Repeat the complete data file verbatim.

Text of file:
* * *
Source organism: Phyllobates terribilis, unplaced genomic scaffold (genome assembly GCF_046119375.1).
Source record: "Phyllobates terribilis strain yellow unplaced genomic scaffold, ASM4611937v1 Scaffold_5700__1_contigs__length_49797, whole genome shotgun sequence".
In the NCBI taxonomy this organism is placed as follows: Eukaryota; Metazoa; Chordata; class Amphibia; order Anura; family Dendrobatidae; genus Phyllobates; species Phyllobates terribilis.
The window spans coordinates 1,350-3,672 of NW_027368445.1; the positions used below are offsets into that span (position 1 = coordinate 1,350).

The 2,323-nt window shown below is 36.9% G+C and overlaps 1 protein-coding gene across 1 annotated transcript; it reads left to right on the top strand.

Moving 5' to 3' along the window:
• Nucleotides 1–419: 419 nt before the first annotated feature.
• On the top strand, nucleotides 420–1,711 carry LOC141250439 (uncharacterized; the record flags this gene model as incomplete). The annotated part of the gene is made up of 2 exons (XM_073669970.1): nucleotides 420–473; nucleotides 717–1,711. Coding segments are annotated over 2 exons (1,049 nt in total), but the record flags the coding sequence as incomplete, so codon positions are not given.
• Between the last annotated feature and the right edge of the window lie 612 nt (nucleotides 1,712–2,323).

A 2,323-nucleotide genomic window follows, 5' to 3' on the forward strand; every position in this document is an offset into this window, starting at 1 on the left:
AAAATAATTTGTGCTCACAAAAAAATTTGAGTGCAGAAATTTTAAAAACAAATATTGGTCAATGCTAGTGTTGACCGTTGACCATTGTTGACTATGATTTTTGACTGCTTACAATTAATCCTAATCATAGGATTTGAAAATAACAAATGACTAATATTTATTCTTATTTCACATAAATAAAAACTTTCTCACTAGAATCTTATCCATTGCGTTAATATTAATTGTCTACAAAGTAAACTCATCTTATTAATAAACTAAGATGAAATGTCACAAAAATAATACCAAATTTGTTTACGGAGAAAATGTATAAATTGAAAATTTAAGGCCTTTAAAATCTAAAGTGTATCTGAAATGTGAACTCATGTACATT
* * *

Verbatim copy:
Source organism: Phyllobates terribilis, unplaced genomic scaffold (genome assembly GCF_046119375.1).
Source record: "Phyllobates terribilis strain yellow unplaced genomic scaffold, ASM4611937v1 Scaffold_5700__1_contigs__length_49797, whole genome shotgun sequence".
In the NCBI taxonomy this organism is placed as follows: Eukaryota; Metazoa; Chordata; class Amphibia; order Anura; family Dendrobatidae; genus Phyllobates; species Phyllobates terribilis.
The window spans coordinates 1,350-3,672 of NW_027368445.1; the positions used below are offsets into that span (position 1 = coordinate 1,350).

The 2,323-nt window shown below is 36.9% G+C and overlaps 1 protein-coding gene across 1 annotated transcript; it reads left to right on the top strand.

Moving 5' to 3' along the window:
• Nucleotides 1–419: 419 nt before the first annotated feature.
• On the top strand, nucleotides 420–1,711 carry LOC141250439 (uncharacterized; the record flags this gene model as incomplete). The annotated part of the gene is made up of 2 exons (XM_073669970.1): nucleotides 420–473; nucleotides 717–1,711. Coding segments are annotated over 2 exons (1,049 nt in total), but the record flags the coding sequence as incomplete, so codon positions are not given.
• Between the last annotated feature and the right edge of the window lie 612 nt (nucleotides 1,712–2,323).

A 2,323-nucleotide genomic window follows, 5' to 3' on the forward strand; every position in this document is an offset into this window, starting at 1 on the left:
AAAATAATTTGTGCTCACAAAAAAATTTGAGTGCAGAAATTTTAAAAACAAATATTGGTCAATGCTAGTGTTGACCGTTGACCATTGTTGACTATGATTTTTGACTGCTTACAATTAATCCTAATCATAGGATTTGAAAATAACAAATGACTAATATTTATTCTTATTTCACATAAATAAAAACTTTCTCACTAGAATCTTATCCATTGCGTTAATATTAATTGTCTACAAAGTAAACTCATCTTATTAATAAACTAAGATGAAATGTCACAAAAATAATACCAAATTTGTTTACGGAGAAAATGTATAAATTGAAAATTTAAGGCCTTTAAAATCTAAAGTGTATCTGAAATGTGAACTCATGTACATT